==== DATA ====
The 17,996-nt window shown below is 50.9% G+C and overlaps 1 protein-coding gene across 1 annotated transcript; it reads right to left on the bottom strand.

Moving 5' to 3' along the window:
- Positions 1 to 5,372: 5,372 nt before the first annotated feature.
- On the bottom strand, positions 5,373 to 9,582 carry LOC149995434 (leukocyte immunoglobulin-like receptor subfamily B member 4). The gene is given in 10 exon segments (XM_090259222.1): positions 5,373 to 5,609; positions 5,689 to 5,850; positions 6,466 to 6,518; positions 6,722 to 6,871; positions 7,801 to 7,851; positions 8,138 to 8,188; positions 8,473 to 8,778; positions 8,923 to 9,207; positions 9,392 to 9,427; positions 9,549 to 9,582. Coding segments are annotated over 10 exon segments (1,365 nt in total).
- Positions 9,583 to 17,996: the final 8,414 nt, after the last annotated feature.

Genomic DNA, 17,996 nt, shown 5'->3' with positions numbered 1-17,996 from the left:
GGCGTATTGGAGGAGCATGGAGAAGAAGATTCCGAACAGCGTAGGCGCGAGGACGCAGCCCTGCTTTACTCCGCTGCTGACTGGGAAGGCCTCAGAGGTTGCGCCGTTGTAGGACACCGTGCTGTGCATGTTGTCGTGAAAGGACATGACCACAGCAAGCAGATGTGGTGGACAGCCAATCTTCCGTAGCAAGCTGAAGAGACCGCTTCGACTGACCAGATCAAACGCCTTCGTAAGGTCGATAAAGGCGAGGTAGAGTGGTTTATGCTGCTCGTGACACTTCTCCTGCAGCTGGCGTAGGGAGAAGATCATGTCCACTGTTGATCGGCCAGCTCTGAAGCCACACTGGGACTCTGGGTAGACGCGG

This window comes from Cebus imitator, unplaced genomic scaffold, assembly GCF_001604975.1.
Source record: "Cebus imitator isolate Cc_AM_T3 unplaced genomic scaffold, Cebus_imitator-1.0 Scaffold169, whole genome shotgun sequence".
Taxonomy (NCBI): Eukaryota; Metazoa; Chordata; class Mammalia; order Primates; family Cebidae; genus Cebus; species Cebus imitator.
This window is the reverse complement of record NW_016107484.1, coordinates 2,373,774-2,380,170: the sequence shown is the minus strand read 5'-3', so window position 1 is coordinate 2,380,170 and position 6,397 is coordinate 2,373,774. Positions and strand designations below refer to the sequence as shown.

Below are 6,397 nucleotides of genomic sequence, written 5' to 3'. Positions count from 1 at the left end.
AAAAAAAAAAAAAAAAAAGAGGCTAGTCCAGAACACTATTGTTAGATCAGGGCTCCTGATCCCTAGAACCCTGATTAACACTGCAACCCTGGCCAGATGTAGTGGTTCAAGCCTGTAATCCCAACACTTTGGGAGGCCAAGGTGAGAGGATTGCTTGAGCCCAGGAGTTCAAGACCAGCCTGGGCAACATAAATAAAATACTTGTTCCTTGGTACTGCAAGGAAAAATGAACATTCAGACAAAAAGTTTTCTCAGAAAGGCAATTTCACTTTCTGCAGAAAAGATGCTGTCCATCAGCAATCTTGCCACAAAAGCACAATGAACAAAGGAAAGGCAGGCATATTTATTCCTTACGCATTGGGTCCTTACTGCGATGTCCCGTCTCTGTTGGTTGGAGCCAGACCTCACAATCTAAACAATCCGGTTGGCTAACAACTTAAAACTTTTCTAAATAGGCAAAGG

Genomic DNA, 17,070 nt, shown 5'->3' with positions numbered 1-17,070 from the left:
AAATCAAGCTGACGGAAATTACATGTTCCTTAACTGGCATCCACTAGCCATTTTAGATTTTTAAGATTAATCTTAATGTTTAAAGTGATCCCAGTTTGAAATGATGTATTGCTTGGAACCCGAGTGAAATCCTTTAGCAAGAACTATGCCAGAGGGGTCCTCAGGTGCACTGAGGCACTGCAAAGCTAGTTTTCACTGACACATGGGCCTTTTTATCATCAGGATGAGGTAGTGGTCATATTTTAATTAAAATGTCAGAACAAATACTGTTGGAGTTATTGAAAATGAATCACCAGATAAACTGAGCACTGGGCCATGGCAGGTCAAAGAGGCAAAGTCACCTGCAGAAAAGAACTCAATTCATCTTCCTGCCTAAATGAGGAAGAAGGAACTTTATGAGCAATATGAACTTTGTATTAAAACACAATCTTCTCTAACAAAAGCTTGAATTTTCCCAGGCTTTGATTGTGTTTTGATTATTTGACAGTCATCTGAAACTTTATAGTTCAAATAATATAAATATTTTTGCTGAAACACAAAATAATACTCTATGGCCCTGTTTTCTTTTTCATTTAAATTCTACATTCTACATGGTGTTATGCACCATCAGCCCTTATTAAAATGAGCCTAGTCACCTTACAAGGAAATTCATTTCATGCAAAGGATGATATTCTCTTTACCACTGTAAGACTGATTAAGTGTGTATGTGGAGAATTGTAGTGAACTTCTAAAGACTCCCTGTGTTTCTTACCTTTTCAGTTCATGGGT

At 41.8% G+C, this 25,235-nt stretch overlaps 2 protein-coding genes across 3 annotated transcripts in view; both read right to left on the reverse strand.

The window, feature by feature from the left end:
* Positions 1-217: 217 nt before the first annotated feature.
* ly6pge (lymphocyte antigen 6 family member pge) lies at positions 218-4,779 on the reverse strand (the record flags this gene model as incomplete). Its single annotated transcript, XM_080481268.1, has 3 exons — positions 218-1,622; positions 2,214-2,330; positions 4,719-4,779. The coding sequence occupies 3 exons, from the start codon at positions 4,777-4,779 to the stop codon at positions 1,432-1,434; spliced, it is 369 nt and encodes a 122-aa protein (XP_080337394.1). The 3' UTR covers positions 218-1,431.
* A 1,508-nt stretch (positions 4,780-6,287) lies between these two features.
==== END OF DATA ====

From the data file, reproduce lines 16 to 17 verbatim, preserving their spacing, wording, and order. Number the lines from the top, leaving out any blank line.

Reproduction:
At 41.8% G+C, this 25,235-nt stretch overlaps 2 protein-coding genes across 3 annotated transcripts in view; both read right to left on the reverse strand.

The window, feature by feature from the left end: